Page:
7855th Security Council Meeting: Situation in Middle East; Syria

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SIX OFFICIAL 31-Dec-2016 00:43:54
The Security Council unanimously adopted a resolution supporting efforts by the Russian Federation and Turkey to end the violence in Syria and jump-start a political process, at 7855th meeting.
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By the terms of resolution 2336 (2016), submitted by the Russian Federation and Turkey, the 15-member Council took note of a package of documents issued by those countries on 29 December (document S/2016/1133), laying out the terms of a country-wide ceasefire in Syria to start on 30 December.

The package also outlined agreements reached on a mechanism to record ceasefire violations; on the regime for applying sanctions to violators; and on establishing delegations to launch negotiations in mid-January in Astana, Kazakhstan, on a political settlement aimed at a comprehensive resolution of the Syrian crisis by peaceful means.

Stressing the importance of fully implementing all relevant resolutions, particularly resolutions 2254 (2015) and 2268 (2016), the Council looked forward to the meeting to be held in Astana between the Syrian Government and opposition representatives, viewing it as an important part of the Syrian-led political process, and a “step ahead” of the resumption of negotiations under United Nations auspices in Geneva on 8 February 2017.

Further, the Council reiterated its call on parties to allow humanitarian agencies “rapid, safe and unhindered” access throughout Syria, reiterating that the only sustainable solution to the crisis was an inclusive, Syrian-led political process, based on the 2012 Geneva communiqué.

In the ensuing debate, delegates welcomed the Council’s unanimous support for the ceasefire brokered by the Russian Federation and Turkey, stressing that it only increased the legitimacy of those efforts, and confidence in the Council’s own ability to make important decisions. Some asked for details on the participation of opposition groups in Astana, humanitarian access and the United Nations role in the Astana political process, with several noting that the Special Envoy for Syria must play a key role in those efforts.

The representative of the United States supported the resolution because it struck the right balance between cautious optimism and a realistic need to see how it would be implemented. She expressed regret that annexes to the agreement had not been made available, and concern over reports of both a regime offensive supported by Hizbullah in the Wadi Barada village north-west of Damascus, and differences between regime and delegation documents. She asked for an explanation of why those differences existed.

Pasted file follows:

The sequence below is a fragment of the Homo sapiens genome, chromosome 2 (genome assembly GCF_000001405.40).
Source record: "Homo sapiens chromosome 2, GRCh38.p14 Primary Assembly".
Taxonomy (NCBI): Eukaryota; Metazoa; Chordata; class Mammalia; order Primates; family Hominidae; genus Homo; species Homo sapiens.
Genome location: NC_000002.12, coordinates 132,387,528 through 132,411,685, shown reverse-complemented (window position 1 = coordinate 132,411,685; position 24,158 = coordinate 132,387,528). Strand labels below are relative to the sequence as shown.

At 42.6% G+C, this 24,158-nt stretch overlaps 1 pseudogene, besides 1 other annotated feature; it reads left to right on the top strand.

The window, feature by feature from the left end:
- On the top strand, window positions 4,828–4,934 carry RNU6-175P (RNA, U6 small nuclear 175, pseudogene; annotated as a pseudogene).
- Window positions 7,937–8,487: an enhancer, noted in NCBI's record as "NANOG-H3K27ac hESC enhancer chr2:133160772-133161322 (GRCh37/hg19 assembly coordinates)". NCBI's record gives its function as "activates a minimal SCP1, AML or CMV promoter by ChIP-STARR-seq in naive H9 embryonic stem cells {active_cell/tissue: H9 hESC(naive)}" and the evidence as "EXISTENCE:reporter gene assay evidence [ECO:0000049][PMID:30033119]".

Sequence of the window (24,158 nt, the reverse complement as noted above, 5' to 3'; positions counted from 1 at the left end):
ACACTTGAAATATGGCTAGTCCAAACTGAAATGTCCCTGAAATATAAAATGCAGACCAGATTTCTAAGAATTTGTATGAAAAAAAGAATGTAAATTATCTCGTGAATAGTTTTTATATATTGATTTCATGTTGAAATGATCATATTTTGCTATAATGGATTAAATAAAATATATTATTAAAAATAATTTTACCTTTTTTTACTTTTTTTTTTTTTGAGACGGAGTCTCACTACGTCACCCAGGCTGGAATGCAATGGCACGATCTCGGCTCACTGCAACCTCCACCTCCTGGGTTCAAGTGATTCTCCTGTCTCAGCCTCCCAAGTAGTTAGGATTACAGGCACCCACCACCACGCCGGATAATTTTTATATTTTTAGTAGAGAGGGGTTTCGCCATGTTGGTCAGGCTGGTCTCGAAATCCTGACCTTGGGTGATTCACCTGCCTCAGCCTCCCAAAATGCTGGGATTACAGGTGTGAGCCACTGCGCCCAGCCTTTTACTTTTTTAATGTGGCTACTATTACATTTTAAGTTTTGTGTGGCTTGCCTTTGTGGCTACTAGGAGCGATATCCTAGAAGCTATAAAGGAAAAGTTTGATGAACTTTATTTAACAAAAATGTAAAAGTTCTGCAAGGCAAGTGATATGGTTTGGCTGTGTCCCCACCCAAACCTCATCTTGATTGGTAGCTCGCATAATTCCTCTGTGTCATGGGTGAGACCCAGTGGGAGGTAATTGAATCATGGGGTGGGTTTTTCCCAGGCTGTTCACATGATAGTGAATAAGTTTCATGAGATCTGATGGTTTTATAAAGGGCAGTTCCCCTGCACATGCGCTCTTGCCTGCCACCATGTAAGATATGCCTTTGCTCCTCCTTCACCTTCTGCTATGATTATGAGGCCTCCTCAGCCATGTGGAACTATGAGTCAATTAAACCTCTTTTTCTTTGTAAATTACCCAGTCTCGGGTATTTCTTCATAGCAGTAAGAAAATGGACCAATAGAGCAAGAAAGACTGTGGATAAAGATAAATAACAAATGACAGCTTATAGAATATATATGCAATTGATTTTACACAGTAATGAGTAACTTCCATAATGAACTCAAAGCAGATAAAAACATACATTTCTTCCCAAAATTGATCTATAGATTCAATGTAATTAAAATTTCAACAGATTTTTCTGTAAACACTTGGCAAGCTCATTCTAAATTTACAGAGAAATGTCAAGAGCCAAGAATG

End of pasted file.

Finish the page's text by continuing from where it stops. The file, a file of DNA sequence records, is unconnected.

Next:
The United Kingdom’s representative, stressing that discrepancies between key texts must be resolved, said monitoring of the ceasefire would be crucial. The Russian Federation and Turkey must ensure any such measures were independent and coordinated with both the United Nations and the International Syria Support Group’s ceasefire task force.

On that point, France’s delegate said the Russian-Turkish agreement contained a number of “grey areas”, including whether the regime was genuinely committed to the ceasefire. The Council had not received the list of groups included in the agreement, and the level of commitment of all parties remained uncertain. He also expressed concern over which groups would be designated as terrorist groups.

At the same time, said Egypt’s representative, it was critical to act rapidly and launch the diplomatic process. Real intentions focused on a final political solution were crucial. Military activity would never solve the crisis, he said, urging Syrian parties to act responsibly to find a Syrian solution which would protect the country’s territorial integrity.

Broadly speaking, the representative of the Russian Federation said today’s resolution spoke to the need for a cessation of hostilities in Syria and a meeting in Astana where the Syrian Government and opposition would, for the first time, meet face-to-face. “If you can’t help and if you don’t want to help, make sure you don’t complicate things,” he said. The international community must be guided by the goals of achieving a political settlement in 2017, respecting the interests of the Syrian people and fostering stability in the region.

Also speaking today were the representatives of New Zealand, Angola, Venezuela, Ukraine, Uruguay, Senegal, China, Malaysia, Japan and Spain.

The meeting began at 1:01 p.m. and ended at 1:44 p.m.
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